Angelo Sodano

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His Eminence
Angelo Sodano
GCC
Dean of the College of Cardinals
Angelo Cardinal Sodano at the public consistory in March 2016 (cropped).jpg
Angelo Sodano in 2016
DioceseDiocese of Rome
SeeAlbano, Ostia,
S. Maria Nuova (in commendam)
Appointed30 April 2005
PredecessorAgostino Casaroli
SuccessorTarcisio Bertone
Other posts
  • Secretary Emeritus of the Secretariat of State
  • Cardinal-Bishop of Albano
  • Cardinal-Priest of Santa Maria Nuova
  • Cardinal-Bishop of Ostia
Orders
Ordination23 September 1950
by Umberto Rossi
Consecration15 January 1978
by Antonio Samorè
Created cardinal28 June 1991
by Pope John Paul II
RankCardinal-Bishop
Personal details
Born (1927-11-23) 23 November 1927 (age 90)
Isola d'Asti, Piedmont, Kingdom of Italy
NationalityItalian
DenominationRoman Catholic
Previous post
  • Titular Archbishop of Nova Caesaris (1977–1991)
  • Apostolic Nuncio to Chile (1977–1988)
  • Secretary of the Roman Curia (1988–1989)
  • Official of the Secretariat of State (1989–1991)
  • Secretary of the Secretariat of State (1991–2006)
  • Vice-Dean (Sub-Dean) of the College of Cardinals (2002–2005)
Alma materPontifical Gregorian University
Pontifical Lateran University
Mottout unum sint
(that they may be one)
SignatureAngelo Sodano's signature
Coat of armsAngelo Sodano's coat of arms
Styles of
Angelo Sodano
Coat of arms of Angelo Sodano.svg
Reference styleHis Eminence
Spoken styleYour Eminence
Informal styleCardinal
SeeAlbano (suburbicarian), Ostia (suburbicarian),
S. Maria Nuova (in commendam)

Angelo Raffaele Sodano, GCC (born 23 November 1927) is an Italian prelate of the Catholic Church, a Cardinal since 1991, who has served as Dean of the College of Cardinals since 2005. He was Cardinal Secretary of State from 1991 to 2006. In 2005, he was elected Dean of the College of Cardinals. Sodano was the first person since 1828 to serve simultaneously as Dean and Secretary of State.

On 22 June 2006, Pope Benedict XVI accepted Sodano's resignation as Secretary of State, effective on 15 September 2006. He had served in the diplomatic corps of the Holy See since 1959, including a decade as nuncio to Chile from 1978 to 1988.

Early life[edit]

The second of six children, Sodano was born on 23 November 1927 in Isola d'Asti, Piedmont, to Giovanni and Delfina Sodano. His father (1901-1991) was a Christian Democrat deputy in the Italian Parliament for three terms from 1948 until 1963.[1] After studying philosophy and theology at the seminary of Asti,[2] Sodano was ordained a priest by Bishop Umberto Rossi on 23 September 1950, and then did pastoral work and taught dogmatic theology at the Asti seminary.

He studied in Rome at the Pontifical Gregorian University, where he obtained a doctorate in theology, and at the Pontifical Lateran University, earning a doctorate in canon law. In 1959 he entered the diplomatic corps of the Holy See. He served as secretary in nunciatures in Latin America. In 1968 he was assigned to the Council for the Public Affairs of the Church in the Vatican.[2]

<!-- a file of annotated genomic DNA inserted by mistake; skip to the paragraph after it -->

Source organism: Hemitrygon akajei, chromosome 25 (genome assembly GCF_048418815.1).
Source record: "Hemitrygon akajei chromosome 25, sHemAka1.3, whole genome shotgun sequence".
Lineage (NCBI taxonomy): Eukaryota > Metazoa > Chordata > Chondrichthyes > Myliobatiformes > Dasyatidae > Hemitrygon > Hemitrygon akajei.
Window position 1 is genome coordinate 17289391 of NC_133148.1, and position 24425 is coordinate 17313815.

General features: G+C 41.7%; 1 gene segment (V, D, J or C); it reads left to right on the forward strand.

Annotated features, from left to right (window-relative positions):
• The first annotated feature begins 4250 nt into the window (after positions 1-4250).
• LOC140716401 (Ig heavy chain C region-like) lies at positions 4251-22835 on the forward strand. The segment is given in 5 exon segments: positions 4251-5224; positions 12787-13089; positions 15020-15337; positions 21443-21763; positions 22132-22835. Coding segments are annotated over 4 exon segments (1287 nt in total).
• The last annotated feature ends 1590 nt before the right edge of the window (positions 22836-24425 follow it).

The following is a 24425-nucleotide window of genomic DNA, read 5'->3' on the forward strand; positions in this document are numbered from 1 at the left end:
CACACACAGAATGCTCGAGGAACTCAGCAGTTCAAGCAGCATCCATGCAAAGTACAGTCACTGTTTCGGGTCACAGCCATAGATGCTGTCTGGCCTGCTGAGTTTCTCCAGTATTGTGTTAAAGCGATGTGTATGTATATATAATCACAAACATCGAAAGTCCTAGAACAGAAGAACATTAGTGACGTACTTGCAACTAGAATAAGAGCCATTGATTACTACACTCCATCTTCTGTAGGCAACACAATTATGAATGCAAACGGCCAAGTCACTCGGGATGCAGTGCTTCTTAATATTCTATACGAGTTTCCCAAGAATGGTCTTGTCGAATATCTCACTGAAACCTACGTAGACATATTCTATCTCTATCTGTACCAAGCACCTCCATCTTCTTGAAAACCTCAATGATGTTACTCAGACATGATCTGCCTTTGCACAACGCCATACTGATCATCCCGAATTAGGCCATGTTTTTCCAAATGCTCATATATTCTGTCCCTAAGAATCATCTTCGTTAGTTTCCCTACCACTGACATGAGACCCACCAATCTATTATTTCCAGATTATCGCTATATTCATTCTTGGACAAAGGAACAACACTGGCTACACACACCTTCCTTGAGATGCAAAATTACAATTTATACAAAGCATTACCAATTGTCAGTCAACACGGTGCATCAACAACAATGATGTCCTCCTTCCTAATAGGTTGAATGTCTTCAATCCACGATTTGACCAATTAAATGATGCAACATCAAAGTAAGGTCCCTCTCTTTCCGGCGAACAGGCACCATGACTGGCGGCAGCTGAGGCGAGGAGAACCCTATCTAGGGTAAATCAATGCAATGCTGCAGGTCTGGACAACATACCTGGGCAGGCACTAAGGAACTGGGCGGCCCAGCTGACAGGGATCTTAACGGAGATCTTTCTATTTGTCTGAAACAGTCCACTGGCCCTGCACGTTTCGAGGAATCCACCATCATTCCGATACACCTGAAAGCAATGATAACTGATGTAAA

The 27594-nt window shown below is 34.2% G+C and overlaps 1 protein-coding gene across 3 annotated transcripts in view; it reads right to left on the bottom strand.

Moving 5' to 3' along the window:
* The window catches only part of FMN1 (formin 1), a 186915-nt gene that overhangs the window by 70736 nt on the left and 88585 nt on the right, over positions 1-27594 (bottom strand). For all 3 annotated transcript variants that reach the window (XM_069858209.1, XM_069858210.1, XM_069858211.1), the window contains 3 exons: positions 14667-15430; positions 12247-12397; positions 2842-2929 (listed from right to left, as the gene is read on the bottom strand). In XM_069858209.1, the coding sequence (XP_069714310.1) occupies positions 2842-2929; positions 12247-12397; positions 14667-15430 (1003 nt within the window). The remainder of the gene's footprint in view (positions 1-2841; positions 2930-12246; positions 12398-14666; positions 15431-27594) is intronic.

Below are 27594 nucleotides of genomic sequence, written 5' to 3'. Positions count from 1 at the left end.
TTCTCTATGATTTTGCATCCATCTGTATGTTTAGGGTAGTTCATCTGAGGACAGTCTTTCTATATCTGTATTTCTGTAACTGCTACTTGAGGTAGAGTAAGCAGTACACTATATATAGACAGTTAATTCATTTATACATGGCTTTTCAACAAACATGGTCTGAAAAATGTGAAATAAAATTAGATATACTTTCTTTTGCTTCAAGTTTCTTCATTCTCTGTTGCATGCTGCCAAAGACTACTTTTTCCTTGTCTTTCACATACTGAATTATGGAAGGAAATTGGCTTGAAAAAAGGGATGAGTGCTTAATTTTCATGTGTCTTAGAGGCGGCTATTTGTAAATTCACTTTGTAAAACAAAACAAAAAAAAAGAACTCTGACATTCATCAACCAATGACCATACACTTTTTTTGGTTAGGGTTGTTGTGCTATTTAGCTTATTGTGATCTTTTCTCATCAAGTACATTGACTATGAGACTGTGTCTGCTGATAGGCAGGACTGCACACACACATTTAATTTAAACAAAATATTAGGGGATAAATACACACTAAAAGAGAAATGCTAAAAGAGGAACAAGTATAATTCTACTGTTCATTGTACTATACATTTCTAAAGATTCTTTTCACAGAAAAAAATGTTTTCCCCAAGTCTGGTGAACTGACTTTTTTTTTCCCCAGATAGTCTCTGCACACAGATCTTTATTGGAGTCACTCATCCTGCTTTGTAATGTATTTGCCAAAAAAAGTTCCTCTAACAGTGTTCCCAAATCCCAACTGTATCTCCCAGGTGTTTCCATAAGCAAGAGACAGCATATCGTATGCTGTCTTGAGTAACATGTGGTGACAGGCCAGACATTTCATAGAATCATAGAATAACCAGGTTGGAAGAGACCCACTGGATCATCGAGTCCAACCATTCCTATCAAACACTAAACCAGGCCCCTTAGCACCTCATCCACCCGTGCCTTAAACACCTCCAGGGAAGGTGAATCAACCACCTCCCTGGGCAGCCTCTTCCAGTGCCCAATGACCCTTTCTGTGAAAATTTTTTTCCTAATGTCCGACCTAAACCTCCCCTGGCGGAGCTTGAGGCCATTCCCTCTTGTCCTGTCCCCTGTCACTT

Apostolic nuncio[edit]

On 30 November 1977, Sodano, who speaks English, German, Spanish, French and Italian, was appointed titular archbishop of Nova Caesaris and apostolic nuncio to Chile, one of the countries where he had served as nunciature secretary.[2] He was consecrated in his native Asti by Cardinal Antonio Samoré on 15 January 1978. He arrived at a difficult moment, with Chile on the brink of war with Argentina over the Beagle Channel and Augusto Pinochet in power.[3] In 1980, together with Cardinal Raúl Silva Henríquez, he tried without success to get Pinochet to allow the return of certain political exiles, and in 1984 he obtained, at the cost of a dispute between the Holy See and the military government of Chile, safe conduct for four members of the Revolutionary Left Movement, who had sought diplomatic asylum in the nunciature, to leave for Ecuador.[3]

In 1987, when Pope John Paul II visited Chile, Sodano arranged for him to meet in the nunciature the leaders of the opposition to the Pinochet government.[3] The following year, the Pope appointed Sodano Secretary for Relations with States, a post corresponding to that of a foreign minister, and on 1 December 1990 named him Secretary of State, creating him Cardinal-Priest of S. Maria Nuova on 28 June 1991.

Secretary of State[edit]

The two Secretaries of State: Cardinal Sodano (Secretary of State of the Holy See) with Condoleezza Rice (Secretary of State of the U.S.)

On 29 June 1991, Sodano became Cardinal Secretary of State succeeding Cardinal Agostino Casaroli who had retired on 1 December 1990.[2] On 10 January 1994, Pope John Paul II named Sodano Cardinal Bishop of the suburbicarian see of Albano. Sodano retained his relationship to the church of Santa Maria Nuova no longer as titular but in commendam, that is, in trust or in his custody.[2]

On 27 December 1998, he wrote, at the request of the democratic government of Chile, an official letter to the British Prime Minister Tony Blair stating that "the Chilean Government considers it an offence to its territorial sovereignty as a nation the fact of being deprived of the power to judge its own citizens" through the detention of Pinochet in Britain.[3] When in 2002 Sodano turned 75, John Paul invited him to stay on as Secretary of State, though this is the customary retirement age for heads of major Vatican departments. On 30 November 2002, exactly twenty-five years after he was first appointed a bishop, he was elected vice-dean of the College of Cardinals, succeeding Cardinal Joseph Ratzinger, who became Dean. In 2003 Sodano drew attention by quite positively commemorating the 500th anniversary of the election the Renaissance Pope Julius II.[4]